Deny access to certain pages based on date [closed]

Is it possible to deny access to certain pages using .htaccess based on current date?

Here’s the deal. I’ve implemented April Fool’s system to my sites (it basically displays some funny page that is designed to fool visitors something just happened – anything bad – every April 1st, and after reloading page it displays the actual site – using session id).

I want to let visitors view past April Fool’s pages using a custom dirlist index page that do not list pages that are upcoming (clearly, if it is supposed to be a surprise). But I want to lock the upcoming pages so the visitors can’t display upcoming pages using direct access (manually typing their address in browser address bar).

Pages are named using a naming schematic of year.php (so every year has its own fool page). Each of that page displays in a specific date – it’s April 1st of that year. I want to deny access to those pages that didn’t pass the current April Fool’s season. So namely it’s 2018. I’ve prepared an April Fool’s page for 2019 (named 2019.php). If visitor enters the address, it should show him Access Denied error, until it’s April 1st 2019. Don’t want to implement it in each page separately, and also do not want to have each that page rely on an included portion implementing this feature. I’d like to avoid having to implement this in PHP if it’s possible to use that in .htaccess. I can figure out PHP implementation myself, but I’d like to avoid that…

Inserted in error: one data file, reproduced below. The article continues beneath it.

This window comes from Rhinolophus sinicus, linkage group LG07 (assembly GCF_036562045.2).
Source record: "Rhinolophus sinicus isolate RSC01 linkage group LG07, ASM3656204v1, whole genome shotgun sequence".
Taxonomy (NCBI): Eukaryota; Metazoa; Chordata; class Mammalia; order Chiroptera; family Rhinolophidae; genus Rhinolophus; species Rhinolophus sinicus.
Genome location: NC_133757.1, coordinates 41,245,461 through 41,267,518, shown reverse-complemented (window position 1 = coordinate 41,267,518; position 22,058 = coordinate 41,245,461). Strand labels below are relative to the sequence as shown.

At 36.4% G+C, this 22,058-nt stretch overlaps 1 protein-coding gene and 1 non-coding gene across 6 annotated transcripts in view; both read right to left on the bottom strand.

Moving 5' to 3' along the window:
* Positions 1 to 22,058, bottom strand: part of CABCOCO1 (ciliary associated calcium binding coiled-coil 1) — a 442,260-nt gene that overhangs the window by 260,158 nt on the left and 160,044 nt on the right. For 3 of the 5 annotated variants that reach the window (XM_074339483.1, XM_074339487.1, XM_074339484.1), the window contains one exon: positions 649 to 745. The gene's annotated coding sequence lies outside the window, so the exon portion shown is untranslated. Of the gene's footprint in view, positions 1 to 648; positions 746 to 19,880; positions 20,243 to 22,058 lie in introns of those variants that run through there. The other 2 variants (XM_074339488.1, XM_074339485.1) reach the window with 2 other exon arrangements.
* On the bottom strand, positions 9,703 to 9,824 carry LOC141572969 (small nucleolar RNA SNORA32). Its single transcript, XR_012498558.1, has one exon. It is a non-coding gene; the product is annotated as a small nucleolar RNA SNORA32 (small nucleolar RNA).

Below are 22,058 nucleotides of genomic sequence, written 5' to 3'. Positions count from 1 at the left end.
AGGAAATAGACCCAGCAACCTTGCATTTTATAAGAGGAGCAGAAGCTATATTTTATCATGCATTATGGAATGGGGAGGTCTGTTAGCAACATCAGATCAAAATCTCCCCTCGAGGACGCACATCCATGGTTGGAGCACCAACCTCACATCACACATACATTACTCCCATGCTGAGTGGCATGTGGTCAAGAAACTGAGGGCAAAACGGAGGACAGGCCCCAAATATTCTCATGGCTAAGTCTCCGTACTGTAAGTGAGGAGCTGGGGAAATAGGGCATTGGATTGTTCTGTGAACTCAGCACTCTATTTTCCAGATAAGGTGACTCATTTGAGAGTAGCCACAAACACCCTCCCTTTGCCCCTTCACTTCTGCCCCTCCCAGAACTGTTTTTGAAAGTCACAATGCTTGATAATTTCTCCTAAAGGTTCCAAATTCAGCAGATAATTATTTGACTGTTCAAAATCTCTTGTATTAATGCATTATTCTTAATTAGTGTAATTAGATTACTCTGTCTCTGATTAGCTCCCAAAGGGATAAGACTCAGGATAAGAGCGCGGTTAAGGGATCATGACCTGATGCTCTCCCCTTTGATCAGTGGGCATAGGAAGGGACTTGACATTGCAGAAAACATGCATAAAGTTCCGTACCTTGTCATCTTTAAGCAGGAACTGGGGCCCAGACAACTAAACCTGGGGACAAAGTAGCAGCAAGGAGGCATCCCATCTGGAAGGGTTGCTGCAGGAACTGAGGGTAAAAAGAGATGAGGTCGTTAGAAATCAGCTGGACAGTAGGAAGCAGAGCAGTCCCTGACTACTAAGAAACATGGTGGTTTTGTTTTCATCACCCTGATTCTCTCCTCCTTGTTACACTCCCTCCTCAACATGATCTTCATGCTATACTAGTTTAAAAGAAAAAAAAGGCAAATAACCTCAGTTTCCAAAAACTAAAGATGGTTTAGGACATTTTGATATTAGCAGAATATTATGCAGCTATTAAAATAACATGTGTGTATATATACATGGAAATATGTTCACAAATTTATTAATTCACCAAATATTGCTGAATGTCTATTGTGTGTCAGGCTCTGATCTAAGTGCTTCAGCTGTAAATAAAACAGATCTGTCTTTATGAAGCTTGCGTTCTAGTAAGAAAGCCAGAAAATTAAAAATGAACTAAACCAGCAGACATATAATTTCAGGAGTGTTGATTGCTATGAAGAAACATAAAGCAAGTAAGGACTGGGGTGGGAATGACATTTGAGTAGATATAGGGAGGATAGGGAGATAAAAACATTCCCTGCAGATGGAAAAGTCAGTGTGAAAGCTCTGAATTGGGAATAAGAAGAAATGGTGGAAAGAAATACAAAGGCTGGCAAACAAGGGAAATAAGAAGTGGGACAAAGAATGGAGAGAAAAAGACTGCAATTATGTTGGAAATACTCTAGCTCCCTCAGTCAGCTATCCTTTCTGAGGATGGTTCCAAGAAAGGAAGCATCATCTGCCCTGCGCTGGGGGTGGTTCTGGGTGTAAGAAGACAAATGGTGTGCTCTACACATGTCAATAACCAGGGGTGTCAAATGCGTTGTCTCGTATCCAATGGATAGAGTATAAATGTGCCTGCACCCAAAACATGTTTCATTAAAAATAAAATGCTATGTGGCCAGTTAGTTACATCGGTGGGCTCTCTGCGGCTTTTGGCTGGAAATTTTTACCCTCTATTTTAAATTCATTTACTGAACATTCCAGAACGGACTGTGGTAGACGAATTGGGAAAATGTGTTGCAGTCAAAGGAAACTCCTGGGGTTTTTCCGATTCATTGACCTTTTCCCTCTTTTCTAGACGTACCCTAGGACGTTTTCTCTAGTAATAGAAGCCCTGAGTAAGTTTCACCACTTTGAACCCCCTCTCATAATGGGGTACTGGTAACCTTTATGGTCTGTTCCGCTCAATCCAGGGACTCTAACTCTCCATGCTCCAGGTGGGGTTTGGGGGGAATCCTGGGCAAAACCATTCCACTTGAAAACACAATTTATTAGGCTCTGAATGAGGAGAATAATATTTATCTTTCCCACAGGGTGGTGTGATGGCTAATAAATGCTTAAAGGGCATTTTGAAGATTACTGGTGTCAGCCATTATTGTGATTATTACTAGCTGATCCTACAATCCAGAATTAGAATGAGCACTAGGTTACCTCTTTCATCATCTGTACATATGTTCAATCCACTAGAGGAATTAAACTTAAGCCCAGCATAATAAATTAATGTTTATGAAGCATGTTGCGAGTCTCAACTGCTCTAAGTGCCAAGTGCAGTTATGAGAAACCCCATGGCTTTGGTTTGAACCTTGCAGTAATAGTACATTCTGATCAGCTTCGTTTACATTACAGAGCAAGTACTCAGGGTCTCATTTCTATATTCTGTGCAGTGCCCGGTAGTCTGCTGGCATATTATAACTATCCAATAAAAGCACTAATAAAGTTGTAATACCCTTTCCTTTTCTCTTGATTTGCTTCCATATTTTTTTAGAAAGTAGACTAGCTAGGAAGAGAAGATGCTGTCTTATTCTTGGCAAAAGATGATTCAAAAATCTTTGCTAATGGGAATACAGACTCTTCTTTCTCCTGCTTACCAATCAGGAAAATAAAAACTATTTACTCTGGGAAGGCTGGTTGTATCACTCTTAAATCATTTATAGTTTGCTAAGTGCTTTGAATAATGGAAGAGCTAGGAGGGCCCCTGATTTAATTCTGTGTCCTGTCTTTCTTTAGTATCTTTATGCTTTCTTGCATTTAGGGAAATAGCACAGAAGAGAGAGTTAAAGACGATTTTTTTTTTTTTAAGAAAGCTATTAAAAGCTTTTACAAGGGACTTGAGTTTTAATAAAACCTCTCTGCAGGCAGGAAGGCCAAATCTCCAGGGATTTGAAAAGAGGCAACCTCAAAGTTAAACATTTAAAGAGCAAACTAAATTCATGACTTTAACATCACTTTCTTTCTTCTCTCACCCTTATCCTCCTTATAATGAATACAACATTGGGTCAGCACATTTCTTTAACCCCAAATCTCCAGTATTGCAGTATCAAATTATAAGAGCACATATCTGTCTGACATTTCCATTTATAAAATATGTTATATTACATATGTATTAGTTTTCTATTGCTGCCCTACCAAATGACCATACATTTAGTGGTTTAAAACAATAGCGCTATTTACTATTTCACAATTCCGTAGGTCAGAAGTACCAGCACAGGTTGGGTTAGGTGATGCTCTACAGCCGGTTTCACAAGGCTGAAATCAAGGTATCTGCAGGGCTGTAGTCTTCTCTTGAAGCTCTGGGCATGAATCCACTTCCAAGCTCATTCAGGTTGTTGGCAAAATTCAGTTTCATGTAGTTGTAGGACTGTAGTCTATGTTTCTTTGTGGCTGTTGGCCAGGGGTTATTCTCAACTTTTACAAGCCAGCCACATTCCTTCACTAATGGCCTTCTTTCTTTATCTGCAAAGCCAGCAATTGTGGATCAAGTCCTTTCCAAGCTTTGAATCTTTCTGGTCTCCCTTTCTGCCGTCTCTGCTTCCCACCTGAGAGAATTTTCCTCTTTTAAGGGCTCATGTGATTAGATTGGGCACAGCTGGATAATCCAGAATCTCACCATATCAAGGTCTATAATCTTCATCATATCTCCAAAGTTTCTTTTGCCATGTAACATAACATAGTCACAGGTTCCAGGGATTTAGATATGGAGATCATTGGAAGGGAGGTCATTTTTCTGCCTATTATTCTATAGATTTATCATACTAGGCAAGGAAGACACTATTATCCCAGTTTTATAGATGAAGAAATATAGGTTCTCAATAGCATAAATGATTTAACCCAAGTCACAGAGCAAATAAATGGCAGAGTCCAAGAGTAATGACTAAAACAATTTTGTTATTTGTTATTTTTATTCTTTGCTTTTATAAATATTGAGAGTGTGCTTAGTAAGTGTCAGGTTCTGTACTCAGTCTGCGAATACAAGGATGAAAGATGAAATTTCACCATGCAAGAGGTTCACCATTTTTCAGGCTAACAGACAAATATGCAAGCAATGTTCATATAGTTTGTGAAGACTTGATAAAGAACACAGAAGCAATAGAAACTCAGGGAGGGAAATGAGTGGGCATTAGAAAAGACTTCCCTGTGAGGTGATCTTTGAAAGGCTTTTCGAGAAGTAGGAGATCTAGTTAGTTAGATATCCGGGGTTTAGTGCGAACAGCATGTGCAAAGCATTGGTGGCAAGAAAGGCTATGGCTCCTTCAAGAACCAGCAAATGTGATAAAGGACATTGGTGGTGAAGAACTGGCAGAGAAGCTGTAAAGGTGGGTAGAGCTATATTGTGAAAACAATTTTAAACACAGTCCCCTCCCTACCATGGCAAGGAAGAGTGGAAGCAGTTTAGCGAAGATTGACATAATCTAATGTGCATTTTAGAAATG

Why do I need such feature as deny certain pages until a specific date? It’s a strategic move. I don’t want to have the upcoming April Fool’s pages spoiled by exclusively investigative visitors that try to access the pages that are not yet listed in the history page. It will simply throw an Access Denied error and that page will get public after April Fool’s of that particular year passed.


Okay, I figured out the PHP way to do it. I simply call this function giving it the specific year:

function deny_access($year) {
    $current_date = [
        'day' => date("d"),
        'month' => date("m"),
        'year' => date("Y")

    if($current_date['month'] < 4) {
        if($current_date['year'] <= $year) {
            header('403 Forbidden', true, 403);
    } else {
        if($current_date['year'] < $year) {
            header('403 Forbidden', true, 403);

This function is then included and called in each fool page. The result is 403 Forbidden HTTP request, so exactly what I expected. After importing it in my websites the response is 500 Internal Server Error (maybe because it can’t handle PHP forced 403 Forbidden response), but that’s okay, it actually makes it even better than expected…

EDIT: I forgot to say that fiddling with the given year changes the HTTP response. I wanted to try out how the server will response if the April Fool’s page was set to already passed (lowering the year), and the page displays fully working. So the only thing that gives an originally unexpected 500 Internal Server Error response is the deny_access($year) function that met the conditions for 403 Forbidden HTTP response call. So nothing I should worry about, it works as expected = denies access before it’s ready to show.

Source : Link , Question Author : Polda18 , Answer Author : Polda18

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